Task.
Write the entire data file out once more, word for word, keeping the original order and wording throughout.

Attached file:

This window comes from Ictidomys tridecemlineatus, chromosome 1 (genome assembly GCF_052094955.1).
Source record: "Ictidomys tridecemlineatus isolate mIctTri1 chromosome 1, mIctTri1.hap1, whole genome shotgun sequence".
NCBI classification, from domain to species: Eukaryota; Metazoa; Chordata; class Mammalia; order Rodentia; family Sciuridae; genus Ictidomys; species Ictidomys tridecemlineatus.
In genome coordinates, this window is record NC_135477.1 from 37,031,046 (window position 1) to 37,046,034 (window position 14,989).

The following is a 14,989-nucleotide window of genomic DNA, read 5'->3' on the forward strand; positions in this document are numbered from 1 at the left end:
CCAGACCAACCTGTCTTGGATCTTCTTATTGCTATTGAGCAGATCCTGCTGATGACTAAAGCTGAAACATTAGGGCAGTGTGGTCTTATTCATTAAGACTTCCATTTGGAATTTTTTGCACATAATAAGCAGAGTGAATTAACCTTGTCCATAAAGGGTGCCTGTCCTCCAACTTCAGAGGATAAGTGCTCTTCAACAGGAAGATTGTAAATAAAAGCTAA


This window comes from Ictidomys tridecemlineatus, chromosome 1 (genome assembly GCF_052094955.1).
Source record: "Ictidomys tridecemlineatus isolate mIctTri1 chromosome 1, mIctTri1.hap1, whole genome shotgun sequence".
NCBI classification, from domain to species: Eukaryota; Metazoa; Chordata; class Mammalia; order Rodentia; family Sciuridae; genus Ictidomys; species Ictidomys tridecemlineatus.
In genome coordinates, this window is record NC_135477.1 from 37,031,046 (window position 1) to 37,046,034 (window position 14,989).

The following is a 14,989-nucleotide window of genomic DNA, read 5'->3' on the forward strand; positions in this document are numbered from 1 at the left end:
CCAGACCAACCTGTCTTGGATCTTCTTATTGCTATTGAGCAGATCCTGCTGATGACTAAAGCTGAAACATTAGGGCAGTGTGGTCTTATTCATTAAGACTTCCATTTGGAATTTTTTGCACATAATAAGCAGAGTGAATTAACCTTGTCCATAAAGGGTGCCTGTCCTCCAACTTCAGAGGATAAGTGCTCTTCAACAGGAAGATTGTAAATAAAAGCTAA